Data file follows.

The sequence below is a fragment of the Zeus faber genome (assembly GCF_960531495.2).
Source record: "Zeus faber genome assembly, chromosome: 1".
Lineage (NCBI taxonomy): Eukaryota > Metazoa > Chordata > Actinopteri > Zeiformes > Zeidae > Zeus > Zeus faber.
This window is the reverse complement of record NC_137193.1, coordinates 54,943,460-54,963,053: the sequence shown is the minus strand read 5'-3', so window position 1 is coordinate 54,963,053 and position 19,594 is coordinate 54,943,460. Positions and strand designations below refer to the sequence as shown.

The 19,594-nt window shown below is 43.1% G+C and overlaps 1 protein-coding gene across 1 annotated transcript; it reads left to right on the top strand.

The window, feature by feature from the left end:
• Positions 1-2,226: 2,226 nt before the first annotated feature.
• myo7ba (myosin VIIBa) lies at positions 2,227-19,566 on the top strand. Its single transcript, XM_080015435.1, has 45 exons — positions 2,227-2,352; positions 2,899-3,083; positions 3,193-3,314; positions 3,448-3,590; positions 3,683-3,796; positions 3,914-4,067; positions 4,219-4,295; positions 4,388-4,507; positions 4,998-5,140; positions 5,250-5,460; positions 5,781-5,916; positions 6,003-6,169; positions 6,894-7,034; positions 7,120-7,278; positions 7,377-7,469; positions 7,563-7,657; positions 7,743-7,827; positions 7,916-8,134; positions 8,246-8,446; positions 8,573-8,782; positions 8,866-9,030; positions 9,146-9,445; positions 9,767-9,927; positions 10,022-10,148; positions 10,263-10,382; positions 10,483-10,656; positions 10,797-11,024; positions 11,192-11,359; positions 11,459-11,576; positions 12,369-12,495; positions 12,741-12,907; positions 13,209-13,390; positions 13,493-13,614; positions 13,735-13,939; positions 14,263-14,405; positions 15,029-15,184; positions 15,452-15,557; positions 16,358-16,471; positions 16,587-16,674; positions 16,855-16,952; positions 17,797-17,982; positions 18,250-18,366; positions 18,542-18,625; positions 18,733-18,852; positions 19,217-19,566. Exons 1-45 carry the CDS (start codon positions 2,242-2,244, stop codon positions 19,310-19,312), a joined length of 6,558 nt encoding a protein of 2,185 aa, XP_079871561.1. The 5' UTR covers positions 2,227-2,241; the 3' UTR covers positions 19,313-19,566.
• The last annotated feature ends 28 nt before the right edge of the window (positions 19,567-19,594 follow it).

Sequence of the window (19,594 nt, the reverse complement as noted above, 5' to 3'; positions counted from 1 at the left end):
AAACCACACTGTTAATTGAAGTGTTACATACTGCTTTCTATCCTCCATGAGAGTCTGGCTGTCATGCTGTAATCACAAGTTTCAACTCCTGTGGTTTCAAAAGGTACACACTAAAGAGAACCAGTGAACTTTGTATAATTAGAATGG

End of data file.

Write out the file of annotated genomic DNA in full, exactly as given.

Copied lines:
The sequence below is a fragment of the Zeus faber genome (assembly GCF_960531495.2).
Source record: "Zeus faber genome assembly, chromosome: 1".
Lineage (NCBI taxonomy): Eukaryota > Metazoa > Chordata > Actinopteri > Zeiformes > Zeidae > Zeus > Zeus faber.
This window is the reverse complement of record NC_137193.1, coordinates 54,943,460-54,963,053: the sequence shown is the minus strand read 5'-3', so window position 1 is coordinate 54,963,053 and position 19,594 is coordinate 54,943,460. Positions and strand designations below refer to the sequence as shown.

The 19,594-nt window shown below is 43.1% G+C and overlaps 1 protein-coding gene across 1 annotated transcript; it reads left to right on the top strand.

The window, feature by feature from the left end:
• Positions 1-2,226: 2,226 nt before the first annotated feature.
• myo7ba (myosin VIIBa) lies at positions 2,227-19,566 on the top strand. Its single transcript, XM_080015435.1, has 45 exons — positions 2,227-2,352; positions 2,899-3,083; positions 3,193-3,314; positions 3,448-3,590; positions 3,683-3,796; positions 3,914-4,067; positions 4,219-4,295; positions 4,388-4,507; positions 4,998-5,140; positions 5,250-5,460; positions 5,781-5,916; positions 6,003-6,169; positions 6,894-7,034; positions 7,120-7,278; positions 7,377-7,469; positions 7,563-7,657; positions 7,743-7,827; positions 7,916-8,134; positions 8,246-8,446; positions 8,573-8,782; positions 8,866-9,030; positions 9,146-9,445; positions 9,767-9,927; positions 10,022-10,148; positions 10,263-10,382; positions 10,483-10,656; positions 10,797-11,024; positions 11,192-11,359; positions 11,459-11,576; positions 12,369-12,495; positions 12,741-12,907; positions 13,209-13,390; positions 13,493-13,614; positions 13,735-13,939; positions 14,263-14,405; positions 15,029-15,184; positions 15,452-15,557; positions 16,358-16,471; positions 16,587-16,674; positions 16,855-16,952; positions 17,797-17,982; positions 18,250-18,366; positions 18,542-18,625; positions 18,733-18,852; positions 19,217-19,566. Exons 1-45 carry the CDS (start codon positions 2,242-2,244, stop codon positions 19,310-19,312), a joined length of 6,558 nt encoding a protein of 2,185 aa, XP_079871561.1. The 5' UTR covers positions 2,227-2,241; the 3' UTR covers positions 19,313-19,566.
• The last annotated feature ends 28 nt before the right edge of the window (positions 19,567-19,594 follow it).

Sequence of the window (19,594 nt, the reverse complement as noted above, 5' to 3'; positions counted from 1 at the left end):
AAACCACACTGTTAATTGAAGTGTTACATACTGCTTTCTATCCTCCATGAGAGTCTGGCTGTCATGCTGTAATCACAAGTTTCAACTCCTGTGGTTTCAAAAGGTACACACTAAAGAGAACCAGTGAACTTTGTATAATTAGAATGG